15. Liu HM , He R , Zhang HY , Huang YB , Tian ML , et al. ( 2010 ) Analysis of synonymous codon usage in Zea mays . Mol Biol Rep 37 : 677 - 684 .
16. Holwerda BC , Padgett HS , Rogers JC ( 1992 ) Proaleurain vacuolar targeting is mediated by short contiguous peptide interactions . Plant Cell 4 : 307 - 318 .
17. Woo YM , Hu DWN , Larkins BA , Jung R ( 2001 ) Genomics analysis of genes expressed in maize endosperm identifies novel seed proteins and clarifies patterns of zein gene expression . Plant Cell 13 : 2297 - 2317 .
18. Yamagata T , Kato H , Kuroda S , Abe S , Davies E ( 2003 ) Uncleaved legumin in developing maize endosperm: identification, accumulation and putative subcellular localization . J Exp Bot 54 : 913 - 922 .
19. Tomes D ( 1995 ) Direct DNA transfer into plant cell via microprojectile bombardment . In: Gamborg O, Philipps G, editors. Plant cell tissue and organ culture: fundamental methods . Berlin: Springer-Verlag. pp. 197 - 213 .
20. Miller GL ( 1959 ) Use of dinitrosalicylic acid reagent for determination of reducing sugar . Anal Chem 31 : 426 - 428 .
21. Sridevi G , Parameswari C , Sabapathi N , Raghupathy V , Veluthambi K ( 2008 ) Combined expression of chitinase and b-1,3-glucanase genes in indica rice (Oryza sativa L.) enhances resistance against Rhizoctonia solani . Plant Sci 175 : 283 - 290 .
22. Taylor LE , Dai Z , Decker SR , Brunecky R , Adney WS , et al. ( 2008 ) Heterologous expression of glycosyl hydrolases in planta: a new departure for biofuels . Trends Biotechnol 26 : 413 - 424 .
23. Venkatesh B , Dale B , Ahmad R , Ransom C , Oehmke J , et al. ( 2007 ) Enhanced conversion of plant biomass into glucose using transgenic rice-produced endoglucanase for cellulosic ethanol . Transgenic Res 16 : 739 - 749 .
24. Ziegler MT , Thomas SR , Danna KJ ( 2000 ) Accumulation of a thermostable endo-1,4-b-D-glucanase in the apoplast of Arabidopsis thaliana leaves . Mol Breeding 6 : 37 - 46 .
25. Biswas GCG , Ransom C , Sticklen M ( 2006 ) Expression of biologically active Acidothermus cellulolyticus endoglucanase in transgenic maize plants . Plant Sci 171 : 617 - 623 .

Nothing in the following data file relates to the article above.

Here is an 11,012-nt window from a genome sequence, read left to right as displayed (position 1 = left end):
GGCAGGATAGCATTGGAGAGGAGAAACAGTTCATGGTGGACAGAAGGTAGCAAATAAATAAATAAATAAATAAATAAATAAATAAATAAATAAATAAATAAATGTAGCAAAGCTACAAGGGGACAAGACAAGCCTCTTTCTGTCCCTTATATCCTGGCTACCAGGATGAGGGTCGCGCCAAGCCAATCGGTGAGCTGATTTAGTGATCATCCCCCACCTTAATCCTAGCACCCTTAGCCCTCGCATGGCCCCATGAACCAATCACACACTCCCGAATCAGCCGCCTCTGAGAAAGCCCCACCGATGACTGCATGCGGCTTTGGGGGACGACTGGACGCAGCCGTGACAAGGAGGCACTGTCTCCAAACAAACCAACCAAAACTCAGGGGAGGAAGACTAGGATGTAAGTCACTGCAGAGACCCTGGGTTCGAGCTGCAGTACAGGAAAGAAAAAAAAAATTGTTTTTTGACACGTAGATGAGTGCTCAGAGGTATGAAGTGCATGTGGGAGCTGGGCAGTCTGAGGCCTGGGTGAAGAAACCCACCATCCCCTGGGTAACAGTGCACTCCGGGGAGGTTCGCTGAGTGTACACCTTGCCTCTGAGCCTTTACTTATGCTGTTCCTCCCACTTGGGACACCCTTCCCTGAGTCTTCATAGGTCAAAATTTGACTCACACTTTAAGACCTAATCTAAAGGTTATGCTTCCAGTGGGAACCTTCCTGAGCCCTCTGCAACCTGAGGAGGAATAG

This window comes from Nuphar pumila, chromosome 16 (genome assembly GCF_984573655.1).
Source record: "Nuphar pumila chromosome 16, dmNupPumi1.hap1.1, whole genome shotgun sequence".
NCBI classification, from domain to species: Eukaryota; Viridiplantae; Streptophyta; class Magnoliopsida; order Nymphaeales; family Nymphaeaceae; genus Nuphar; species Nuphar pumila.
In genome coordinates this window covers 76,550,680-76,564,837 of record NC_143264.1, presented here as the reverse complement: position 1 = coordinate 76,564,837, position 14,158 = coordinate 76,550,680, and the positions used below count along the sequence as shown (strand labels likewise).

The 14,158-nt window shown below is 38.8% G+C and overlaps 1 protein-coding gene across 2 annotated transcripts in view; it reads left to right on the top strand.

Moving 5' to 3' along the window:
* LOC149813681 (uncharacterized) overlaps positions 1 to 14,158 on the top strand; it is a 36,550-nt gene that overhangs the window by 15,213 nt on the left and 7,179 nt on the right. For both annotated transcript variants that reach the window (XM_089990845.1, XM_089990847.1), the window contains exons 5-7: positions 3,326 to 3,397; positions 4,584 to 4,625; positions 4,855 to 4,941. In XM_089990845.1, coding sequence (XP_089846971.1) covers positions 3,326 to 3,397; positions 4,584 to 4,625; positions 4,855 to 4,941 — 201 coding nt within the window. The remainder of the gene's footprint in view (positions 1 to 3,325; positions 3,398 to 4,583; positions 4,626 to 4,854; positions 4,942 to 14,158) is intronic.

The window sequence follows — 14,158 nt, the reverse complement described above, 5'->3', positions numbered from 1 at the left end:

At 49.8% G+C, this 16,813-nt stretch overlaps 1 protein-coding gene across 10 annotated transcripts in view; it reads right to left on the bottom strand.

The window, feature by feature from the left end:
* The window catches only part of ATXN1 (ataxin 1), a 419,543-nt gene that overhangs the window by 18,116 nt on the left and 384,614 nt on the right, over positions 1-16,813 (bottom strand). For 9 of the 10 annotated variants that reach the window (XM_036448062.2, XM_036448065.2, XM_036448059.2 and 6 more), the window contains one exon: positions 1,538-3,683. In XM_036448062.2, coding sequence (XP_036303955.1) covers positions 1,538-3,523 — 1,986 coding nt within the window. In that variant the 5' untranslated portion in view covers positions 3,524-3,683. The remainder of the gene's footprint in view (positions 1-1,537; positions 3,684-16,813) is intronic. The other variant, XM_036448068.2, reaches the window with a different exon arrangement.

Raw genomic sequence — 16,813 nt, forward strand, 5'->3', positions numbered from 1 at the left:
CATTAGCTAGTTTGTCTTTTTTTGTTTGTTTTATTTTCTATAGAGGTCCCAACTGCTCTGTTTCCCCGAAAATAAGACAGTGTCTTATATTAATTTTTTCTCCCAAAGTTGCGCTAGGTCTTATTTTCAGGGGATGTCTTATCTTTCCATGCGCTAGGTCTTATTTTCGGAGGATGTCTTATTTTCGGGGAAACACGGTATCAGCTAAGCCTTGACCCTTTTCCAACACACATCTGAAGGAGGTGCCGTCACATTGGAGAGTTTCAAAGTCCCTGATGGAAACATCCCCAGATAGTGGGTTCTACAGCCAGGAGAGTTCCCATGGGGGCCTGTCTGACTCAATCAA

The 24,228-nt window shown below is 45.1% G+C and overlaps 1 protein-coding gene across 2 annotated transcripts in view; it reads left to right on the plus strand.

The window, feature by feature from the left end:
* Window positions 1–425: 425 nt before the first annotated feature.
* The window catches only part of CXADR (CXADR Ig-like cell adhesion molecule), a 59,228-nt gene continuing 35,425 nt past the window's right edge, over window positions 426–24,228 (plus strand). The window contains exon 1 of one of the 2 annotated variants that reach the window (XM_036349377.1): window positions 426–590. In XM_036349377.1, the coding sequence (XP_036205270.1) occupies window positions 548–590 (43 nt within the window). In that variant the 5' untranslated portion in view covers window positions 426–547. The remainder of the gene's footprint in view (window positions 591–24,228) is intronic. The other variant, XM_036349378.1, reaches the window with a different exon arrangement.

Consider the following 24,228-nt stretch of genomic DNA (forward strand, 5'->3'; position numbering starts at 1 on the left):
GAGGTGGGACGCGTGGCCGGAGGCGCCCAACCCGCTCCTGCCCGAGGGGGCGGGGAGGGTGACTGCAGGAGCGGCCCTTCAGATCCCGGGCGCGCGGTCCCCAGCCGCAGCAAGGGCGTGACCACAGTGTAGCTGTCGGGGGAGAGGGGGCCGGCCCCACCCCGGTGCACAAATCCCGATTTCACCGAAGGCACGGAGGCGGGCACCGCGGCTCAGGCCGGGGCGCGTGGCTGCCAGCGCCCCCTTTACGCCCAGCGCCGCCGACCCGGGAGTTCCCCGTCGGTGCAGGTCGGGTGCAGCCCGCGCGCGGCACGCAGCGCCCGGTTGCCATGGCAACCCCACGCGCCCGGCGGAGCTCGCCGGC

26. Ransom C , Balan V , Biswas G , Dale B , Crockett E , et al. ( 2007 ) Heterologous Acidothermus cellulolyticus 1,4-b-endoglucanase E1 produced within the corn biomass converts corn stover into glucose . Appl Biochem Biotech 136-140 : 207 - 219 .
27. Zhang Q , Zhang W , Lin CY , Xu XL , Shen ZC ( 2012 ) Expression of an Acidothermus cellulolyticus endoglucanase in transgenic rice seeds . Protein Expres Purif 82 : 279 - 283 .
28. von Wettstein D , Mikhaylenko G , Froseth JA , Kannangara CG ( 2000 ) Improved barley broiler feed with transgenic malt containing heat -stable ( 1 , 3 - 1 , 4 ) -bglucanase . Proc Natl Acad Sci 97 : 13512 - 13517 .
29. Horvath H , Huang J , Wong O , Kohl E , Okita T , et al. ( 2000 ) The production of recombinant proteins in transgenic barley grains . Proc Natl Acad Sci 97 : 1914 - 1919 .
30. Jensen LG , Olsen O , Kops O , Wolf N , Thomsen KK , et al. ( 1996 ) Transgenic barley expressing a protein-engineered , thermostable ( 1 , 3 - 1 , 4 ) -b-glucanase during germination . Proc Natl Acad Sci 93 : 3487 - 3491 .
31. Armstrong JD , Inglis GD , Kawchuk LM , McAllister TA , Leggett F , et al. ( 2002 ) Expression of a Fibrobacter succinogenes 1,3-1,4-b-glucanase in potato (Solanum tuberosum) . Am J Potato Res 79 : 39 - 48 .
32. Hua CW , Yan QJ , Jiang ZQ , Li YN , Katrolia P ( 2010 ) High-level expression of a specific b-1,3-1,4-glucanase from the thermophilic fungus Paecilomyces thermophila in Pichia pastoris . Appl Microbiol Biot 88 : 509 - 518 .
33. Wang JL , Ruan H , Zhang HF , Zhang Q , Zhang HB , et al. ( 2007 ) Characterization of a thermostable and acidic-tolerable b-glucanase from aerobic fungi Trichoderma koningii ZJU-T . J Food Sci 72 : C452 - C456 .
34. Agrawal P , Verma D , Daniell H ( 2011 ) Expression of Trichoderma reesei bmannanase in tobacco chloroplasts and its utilization in lignocellulosic woody biomass hydrolysis . PloS one 6: e29302.
35. Verma D , Kanagaraj A , Jin S , Singh ND , Kolattukudy PE , et al. ( 2010 ) Chloroplast-derived enzyme cocktails hydrolyse lignocellulosic biomass and release fermentable sugars . Plant Biotechnol J 8 : 332 - 350 .
36. Deng F , Wang J , Pu D , Liu K , Zhou L , et al. ( 2009 ) Advance in assessment of direct-fed microorganism . Chin Agric Sci Bull 25 : 7 - 12 .
37. Jia HY , Li YN , Liu YC , Yan QJ , Yang SQ , et al. ( 2012 ) Engineering a thermostable b- 1 , 3 - 1 , 4 - glucanase from Paecilomyces thermophila to improve catalytic efficiency at acidic pH . J Biotechnol 159 : 50 - 55 .